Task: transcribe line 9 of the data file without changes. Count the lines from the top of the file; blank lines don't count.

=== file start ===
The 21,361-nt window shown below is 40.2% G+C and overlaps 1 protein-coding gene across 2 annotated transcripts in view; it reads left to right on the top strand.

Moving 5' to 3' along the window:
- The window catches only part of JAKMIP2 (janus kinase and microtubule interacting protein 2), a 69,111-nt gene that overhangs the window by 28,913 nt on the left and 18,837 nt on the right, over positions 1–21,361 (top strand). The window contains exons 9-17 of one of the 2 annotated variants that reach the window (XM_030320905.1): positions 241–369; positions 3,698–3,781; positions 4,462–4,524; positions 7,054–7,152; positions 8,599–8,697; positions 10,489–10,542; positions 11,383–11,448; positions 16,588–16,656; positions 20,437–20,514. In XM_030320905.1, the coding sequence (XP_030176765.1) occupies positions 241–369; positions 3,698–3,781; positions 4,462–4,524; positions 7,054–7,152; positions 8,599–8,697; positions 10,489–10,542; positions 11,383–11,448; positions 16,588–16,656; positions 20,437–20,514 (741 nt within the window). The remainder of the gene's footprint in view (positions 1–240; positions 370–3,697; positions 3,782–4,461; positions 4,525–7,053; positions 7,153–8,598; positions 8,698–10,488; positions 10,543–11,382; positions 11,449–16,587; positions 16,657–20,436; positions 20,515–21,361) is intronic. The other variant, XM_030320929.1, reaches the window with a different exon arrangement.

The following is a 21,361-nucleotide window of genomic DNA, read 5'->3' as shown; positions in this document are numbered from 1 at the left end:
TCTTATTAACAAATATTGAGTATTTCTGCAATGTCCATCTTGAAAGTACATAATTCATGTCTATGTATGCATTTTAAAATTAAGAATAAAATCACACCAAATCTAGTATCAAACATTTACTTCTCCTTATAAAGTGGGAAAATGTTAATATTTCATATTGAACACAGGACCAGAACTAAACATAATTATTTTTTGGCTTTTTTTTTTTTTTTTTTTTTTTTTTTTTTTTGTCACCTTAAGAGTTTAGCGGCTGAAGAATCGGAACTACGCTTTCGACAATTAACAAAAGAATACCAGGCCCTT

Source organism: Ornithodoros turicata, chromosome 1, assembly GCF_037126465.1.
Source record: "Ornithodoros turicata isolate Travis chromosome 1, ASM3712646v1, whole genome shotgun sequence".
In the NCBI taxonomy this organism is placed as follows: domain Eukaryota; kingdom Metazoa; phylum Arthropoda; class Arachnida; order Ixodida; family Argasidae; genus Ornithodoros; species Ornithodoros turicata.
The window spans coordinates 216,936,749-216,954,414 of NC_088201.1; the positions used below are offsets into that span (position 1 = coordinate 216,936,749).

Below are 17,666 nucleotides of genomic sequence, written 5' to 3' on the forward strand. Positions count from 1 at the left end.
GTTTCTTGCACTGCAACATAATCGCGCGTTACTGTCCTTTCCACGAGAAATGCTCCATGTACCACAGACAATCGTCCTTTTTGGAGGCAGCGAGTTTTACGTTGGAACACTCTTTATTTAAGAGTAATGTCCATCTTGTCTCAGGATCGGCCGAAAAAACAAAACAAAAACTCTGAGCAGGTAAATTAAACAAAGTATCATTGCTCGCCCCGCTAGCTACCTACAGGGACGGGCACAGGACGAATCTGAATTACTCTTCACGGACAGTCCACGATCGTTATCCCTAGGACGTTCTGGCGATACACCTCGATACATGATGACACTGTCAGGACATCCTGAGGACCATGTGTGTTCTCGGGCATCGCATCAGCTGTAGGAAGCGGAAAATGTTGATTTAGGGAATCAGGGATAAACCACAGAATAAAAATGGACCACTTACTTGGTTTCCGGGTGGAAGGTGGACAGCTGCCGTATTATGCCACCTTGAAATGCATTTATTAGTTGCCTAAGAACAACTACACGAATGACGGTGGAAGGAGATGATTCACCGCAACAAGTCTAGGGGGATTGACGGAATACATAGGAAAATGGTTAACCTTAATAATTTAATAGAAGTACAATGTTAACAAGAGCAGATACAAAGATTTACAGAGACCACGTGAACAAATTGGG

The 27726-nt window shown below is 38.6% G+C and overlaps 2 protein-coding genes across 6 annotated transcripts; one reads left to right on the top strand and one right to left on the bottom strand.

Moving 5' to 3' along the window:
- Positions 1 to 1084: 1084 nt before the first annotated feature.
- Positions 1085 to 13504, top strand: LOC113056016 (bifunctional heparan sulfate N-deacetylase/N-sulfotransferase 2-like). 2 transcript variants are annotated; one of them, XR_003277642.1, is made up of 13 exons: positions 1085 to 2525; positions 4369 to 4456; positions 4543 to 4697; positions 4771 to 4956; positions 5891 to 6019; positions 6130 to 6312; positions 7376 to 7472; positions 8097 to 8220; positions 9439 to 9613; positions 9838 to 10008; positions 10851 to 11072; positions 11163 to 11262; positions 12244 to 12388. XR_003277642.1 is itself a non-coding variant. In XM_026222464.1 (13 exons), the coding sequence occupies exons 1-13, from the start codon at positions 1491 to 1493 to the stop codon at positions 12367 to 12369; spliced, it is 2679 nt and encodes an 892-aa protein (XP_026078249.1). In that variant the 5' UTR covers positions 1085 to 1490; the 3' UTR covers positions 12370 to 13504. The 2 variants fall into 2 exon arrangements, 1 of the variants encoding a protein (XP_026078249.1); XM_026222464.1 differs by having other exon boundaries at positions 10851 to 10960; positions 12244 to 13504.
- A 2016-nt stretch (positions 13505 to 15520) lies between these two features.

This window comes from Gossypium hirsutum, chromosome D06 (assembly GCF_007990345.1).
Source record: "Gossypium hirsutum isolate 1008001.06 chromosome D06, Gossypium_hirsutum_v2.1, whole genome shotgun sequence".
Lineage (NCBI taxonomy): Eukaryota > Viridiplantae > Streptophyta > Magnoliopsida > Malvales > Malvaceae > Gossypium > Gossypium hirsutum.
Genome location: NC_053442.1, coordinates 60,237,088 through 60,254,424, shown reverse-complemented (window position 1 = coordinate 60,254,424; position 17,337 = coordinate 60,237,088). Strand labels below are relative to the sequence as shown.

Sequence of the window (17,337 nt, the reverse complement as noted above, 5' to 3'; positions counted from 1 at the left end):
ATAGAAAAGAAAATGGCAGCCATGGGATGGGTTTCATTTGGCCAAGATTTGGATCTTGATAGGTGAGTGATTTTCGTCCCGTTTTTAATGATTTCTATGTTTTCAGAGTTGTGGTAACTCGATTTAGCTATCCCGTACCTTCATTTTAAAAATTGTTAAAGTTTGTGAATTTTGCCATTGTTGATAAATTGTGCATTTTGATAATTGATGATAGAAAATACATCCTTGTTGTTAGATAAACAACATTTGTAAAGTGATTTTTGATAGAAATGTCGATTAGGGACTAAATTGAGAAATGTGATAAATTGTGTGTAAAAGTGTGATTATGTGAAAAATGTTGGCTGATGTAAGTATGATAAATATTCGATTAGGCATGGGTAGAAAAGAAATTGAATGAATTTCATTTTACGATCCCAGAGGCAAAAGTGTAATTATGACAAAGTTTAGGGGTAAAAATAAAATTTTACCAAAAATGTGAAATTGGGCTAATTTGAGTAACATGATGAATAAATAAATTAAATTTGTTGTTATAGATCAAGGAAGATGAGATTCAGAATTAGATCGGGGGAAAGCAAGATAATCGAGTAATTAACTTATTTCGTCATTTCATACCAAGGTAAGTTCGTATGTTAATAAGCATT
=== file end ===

The window spans coordinates 216,936,749-216,954,414 of NC_088201.1; the positions used below are offsets into that span (position 1 = coordinate 216,936,749).